The parameters for θ (h) and k(θ) of bulk soil and rhizosphere were taken from Carminati et al. (2011). The parameters were set to satisfy the following conditions: (1) at equilibrium, the rhizosphere is wetter than the bulk soil at any soil matric potentials. (2) The saturated hydraulic conductivity of the rhizosphere is 100 times smaller than that of the bulk soil. (3) At unsaturated conditions, the rhizosphere conductivity is higher than that of the bulk soil. The parameters for the rhizosphere rewetting [Equations (3, 4)] were estimated by matching the observed water content in the rhizosphere during the drying/wetting cycles.


The average water contents θ of the samples L1–6 during the drying/wetting cycles are plotted in Figure 2. The samples L1 and L2 were irrigated every second day and their average θ was between 0.15 and 0.3. L3 was irrigated at θ = 0.12, L4 at θ = 0.07, L5 at θ = 0.04, and L6 at θ = 0.02. After being rewetted, all samples reached the same water content of 0.26 ± 0.01. There was no visible effect of the drying/wetting cycles on the water repellency of the bulk soil. Transpiration rate started to decrease at ~θ = 0.05.

The water content distribution in L4 is shown in Figure 3. Figure 3 shows the images obtained after calibration of the neutron radiographs according to Equation (1) and after division by the neutron attenuation of water ∑w and the sample thickness Ltot. The images show the water content θ (x, z) and resulted from the superimposition of the neutron radiographs of the upper and lower halves of the sample. Figure 3 shows θ (x, z) during the drying period (day 1), just before irrigation (day 3 at 23:30), and 30 min after irrigation. On day 1 the rhizosphere of some of the upper roots, in particular in the vicinity of the cluster roots, appeared wetter than the bulk soil. On day 3 at 23:30, θ at the top of the sample is ~0.06 and it increased to 0.09 in the lower 5 cm of the sample. As the soil dried, roots became very well-visible. L4 had a long tap root that grew till bottom of the sample and laterals growing horizontally. The upper laterals showed several root clusters. All samples had a similar root architecture. The radiograph after irrigation shows that the rhizosphere of the upper lateral roots, of the tap root, and that of the proximal parts of the lower lateral roots remained markedly drier. Oppositely, the rhizosphere of the root tips in the lower parts of the sample quickly rewetted and a region with high water content appeared around the root tips.


Figure 3. Neutron radiography of L4, during the drying period and after irrigation. The colormap is proportional to the water content. Note the higher water content near the upper roots at day 1. After irrigation (day 4), the rhizosphere of the upper roots, of the tap root, and that of the proximal parts of the lower roots remained markedly drier. On the other hand, the rhizosphere of the root tips in the lower parts of the sample rewetted and a region with high water content is visible around the root tips.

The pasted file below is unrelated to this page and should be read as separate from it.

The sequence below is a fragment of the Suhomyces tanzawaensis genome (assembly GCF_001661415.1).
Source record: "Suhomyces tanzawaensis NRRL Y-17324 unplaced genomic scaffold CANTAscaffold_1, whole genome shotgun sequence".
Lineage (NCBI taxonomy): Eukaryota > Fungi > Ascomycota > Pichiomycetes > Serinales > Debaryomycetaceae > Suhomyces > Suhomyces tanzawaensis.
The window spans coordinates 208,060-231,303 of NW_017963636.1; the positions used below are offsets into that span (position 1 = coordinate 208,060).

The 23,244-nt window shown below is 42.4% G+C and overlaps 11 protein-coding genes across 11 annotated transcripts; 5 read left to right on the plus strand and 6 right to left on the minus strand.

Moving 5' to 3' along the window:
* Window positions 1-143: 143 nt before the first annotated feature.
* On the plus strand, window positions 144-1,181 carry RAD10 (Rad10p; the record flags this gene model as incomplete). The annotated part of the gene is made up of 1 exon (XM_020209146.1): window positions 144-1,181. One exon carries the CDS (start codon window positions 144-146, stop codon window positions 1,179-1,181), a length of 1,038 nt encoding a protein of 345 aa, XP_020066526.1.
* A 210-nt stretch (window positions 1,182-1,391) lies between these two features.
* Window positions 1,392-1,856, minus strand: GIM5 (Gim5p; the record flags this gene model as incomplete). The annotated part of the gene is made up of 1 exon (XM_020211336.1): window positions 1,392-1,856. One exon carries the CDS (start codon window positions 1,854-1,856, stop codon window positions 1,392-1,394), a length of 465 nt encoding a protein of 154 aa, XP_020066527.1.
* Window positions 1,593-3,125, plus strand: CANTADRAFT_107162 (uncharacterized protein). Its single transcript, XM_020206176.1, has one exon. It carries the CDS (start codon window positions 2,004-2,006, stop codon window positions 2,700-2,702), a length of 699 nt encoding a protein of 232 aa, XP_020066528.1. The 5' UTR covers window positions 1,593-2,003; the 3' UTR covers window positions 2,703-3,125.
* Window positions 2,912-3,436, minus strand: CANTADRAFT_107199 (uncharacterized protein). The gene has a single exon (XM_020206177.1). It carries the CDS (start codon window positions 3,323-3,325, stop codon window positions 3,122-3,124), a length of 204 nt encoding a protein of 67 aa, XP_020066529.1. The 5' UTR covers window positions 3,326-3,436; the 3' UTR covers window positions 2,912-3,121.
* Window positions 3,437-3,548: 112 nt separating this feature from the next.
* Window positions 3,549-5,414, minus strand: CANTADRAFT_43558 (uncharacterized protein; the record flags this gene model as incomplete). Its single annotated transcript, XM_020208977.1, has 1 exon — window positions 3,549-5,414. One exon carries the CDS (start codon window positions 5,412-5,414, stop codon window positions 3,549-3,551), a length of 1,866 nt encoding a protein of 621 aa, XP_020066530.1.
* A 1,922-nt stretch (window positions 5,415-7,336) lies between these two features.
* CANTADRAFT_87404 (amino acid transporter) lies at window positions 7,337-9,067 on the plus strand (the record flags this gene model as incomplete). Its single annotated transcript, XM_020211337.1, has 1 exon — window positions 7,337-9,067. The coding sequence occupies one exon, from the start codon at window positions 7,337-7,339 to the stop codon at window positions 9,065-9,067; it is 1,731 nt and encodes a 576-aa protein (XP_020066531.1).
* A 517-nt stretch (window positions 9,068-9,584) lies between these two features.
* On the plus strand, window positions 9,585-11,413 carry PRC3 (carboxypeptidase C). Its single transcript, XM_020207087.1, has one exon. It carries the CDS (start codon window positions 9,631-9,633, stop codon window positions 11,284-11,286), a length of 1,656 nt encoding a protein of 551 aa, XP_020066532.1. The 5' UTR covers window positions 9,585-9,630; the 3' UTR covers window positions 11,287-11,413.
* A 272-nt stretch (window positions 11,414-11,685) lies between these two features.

The radiographs of L1 and L6 before and after irrigation are shown in Figure 4. As in L4, also in L1 some wet regions are visible around some of the lateral roots. After the 3rd wetting (day 6), the rhizosphere of the upper lateral roots of L1 remained drier than the bulk soil, indicating that a certain degree of water repellency occurred. The sample L6 was irrigated when the water content was uniformly low along the soil profile. After irrigation, the rhizosphere of the upper lateral roots, of the tap root, and of the proximal segments of the lower laterals remained dry, while the rhizosphere of the young segments of the lower laterals quickly rewetted. As in L4, a wet region appeared around the root tips of the lower laterals. These wet regions that I interpret as the wetting of freshly exuded mucilage, were larger in L6 than in L1.


Figure 4. Neutron radiography of L1 and L6 before and after irrigation. L1 was irrigated every second day. Before irrigation its average water content was 0.17. After irrigation, the rhizosphere of the upper and middle part was not fully rewetted. Low and young roots were rewetted. L6 experienced a longer and more pronounced drying and was irrigated when its water content was 0.02 and the plant showed wilting symptoms. After irrigation the rhizosphere of most roots was not rewetted, except at the root tips, which appeared being covered with a blob of wet material.

To quantify the differences between the water content in the rhizosphere and in the bulk soil, I processed the images as in Carminati et al. (2010). Roots were segmented using the algorithm Roottracker2D (Menon et al., 2007). Then I calculated the water content as a function of distance to the root surface. This water content is still an average along the sample thickness—the radiographs are 2D, while the water distribution around roots is 3D. To calculate the actual average water content, I assumed that water content distribution around roots had a radial geometry and we fixed a rhizosphere extension of 1.5 mm. For more details see Carminati et al. (2010).

In Carminati et al. (2010), the rhizosphere water content was averaged along the entire root system. Here, the rhizosphere water contents were averaged at different locations of the root system. In particular, we focused on two regions, the upper laterals and the lower laterals. The regions used for the calculation were ~5 × 5 cm and included around 5 roots. Figure 5 shows the average water content in bulk soil θb and rhizosphere θrh calculated for different samples and at different soil depth. Figure 5A, shows θb and θrh in the upper 5 cm of L4. During drying, θb decreased more rapidly than θrh. Before irrigation, θrh > θb. After irrigation, θrh increased much more slowly than the bulk soil. The average values of θb and θrh in the upper 5 cm of L1 are shown in Figure 5B. Figure 5B shows that the increase of θrh after rewetting became slower with the increasing number of cycles. The average values of θb and θrh in the upper and lower 5 cm of L6 are shown in Figures 5C,D, respectively. θrh in the upper region did not increase after rewetting. On the other hand, θrh increased very quickly in the lower region. The root segments in the lower region used for calculating θrh were ~5 days old at the time of rewetting, as estimated from the radiographs at the beginning of the experiment. Based on my previous experiments, I expect that the root segments in the upper region were approximately 2–3 weeks old. In fact, in lupines laterals in the upper region emerge approximately 1–2 weeks after planting.